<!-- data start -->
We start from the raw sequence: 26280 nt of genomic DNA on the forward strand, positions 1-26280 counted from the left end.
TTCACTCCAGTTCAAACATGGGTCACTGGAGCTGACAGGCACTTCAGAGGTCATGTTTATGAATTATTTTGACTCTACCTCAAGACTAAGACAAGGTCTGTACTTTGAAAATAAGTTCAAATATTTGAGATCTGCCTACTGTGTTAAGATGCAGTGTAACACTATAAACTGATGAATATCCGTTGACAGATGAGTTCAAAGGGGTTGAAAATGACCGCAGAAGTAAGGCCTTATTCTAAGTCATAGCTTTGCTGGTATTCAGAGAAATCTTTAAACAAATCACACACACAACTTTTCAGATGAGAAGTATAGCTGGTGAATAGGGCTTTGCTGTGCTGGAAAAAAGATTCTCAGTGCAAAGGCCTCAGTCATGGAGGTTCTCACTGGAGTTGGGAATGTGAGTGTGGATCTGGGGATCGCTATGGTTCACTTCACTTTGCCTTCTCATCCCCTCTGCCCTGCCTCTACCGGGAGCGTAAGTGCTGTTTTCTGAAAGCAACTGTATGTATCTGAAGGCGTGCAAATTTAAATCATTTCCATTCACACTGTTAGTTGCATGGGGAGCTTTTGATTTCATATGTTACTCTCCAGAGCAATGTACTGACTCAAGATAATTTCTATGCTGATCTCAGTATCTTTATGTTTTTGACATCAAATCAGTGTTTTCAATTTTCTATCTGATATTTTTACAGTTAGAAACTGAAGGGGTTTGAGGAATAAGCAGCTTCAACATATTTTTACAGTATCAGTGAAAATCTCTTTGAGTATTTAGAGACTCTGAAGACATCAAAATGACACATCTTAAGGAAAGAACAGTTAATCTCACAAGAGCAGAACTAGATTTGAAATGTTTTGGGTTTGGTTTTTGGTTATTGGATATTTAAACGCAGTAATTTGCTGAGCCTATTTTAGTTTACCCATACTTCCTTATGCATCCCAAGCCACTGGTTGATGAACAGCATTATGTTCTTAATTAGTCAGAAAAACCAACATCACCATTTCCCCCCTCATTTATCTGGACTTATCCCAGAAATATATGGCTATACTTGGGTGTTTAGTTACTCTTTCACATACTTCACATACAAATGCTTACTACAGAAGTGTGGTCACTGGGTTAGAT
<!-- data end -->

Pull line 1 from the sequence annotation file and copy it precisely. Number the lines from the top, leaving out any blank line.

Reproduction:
We start from the raw sequence: 26280 nt of genomic DNA on the forward strand, positions 1-26280 counted from the left end.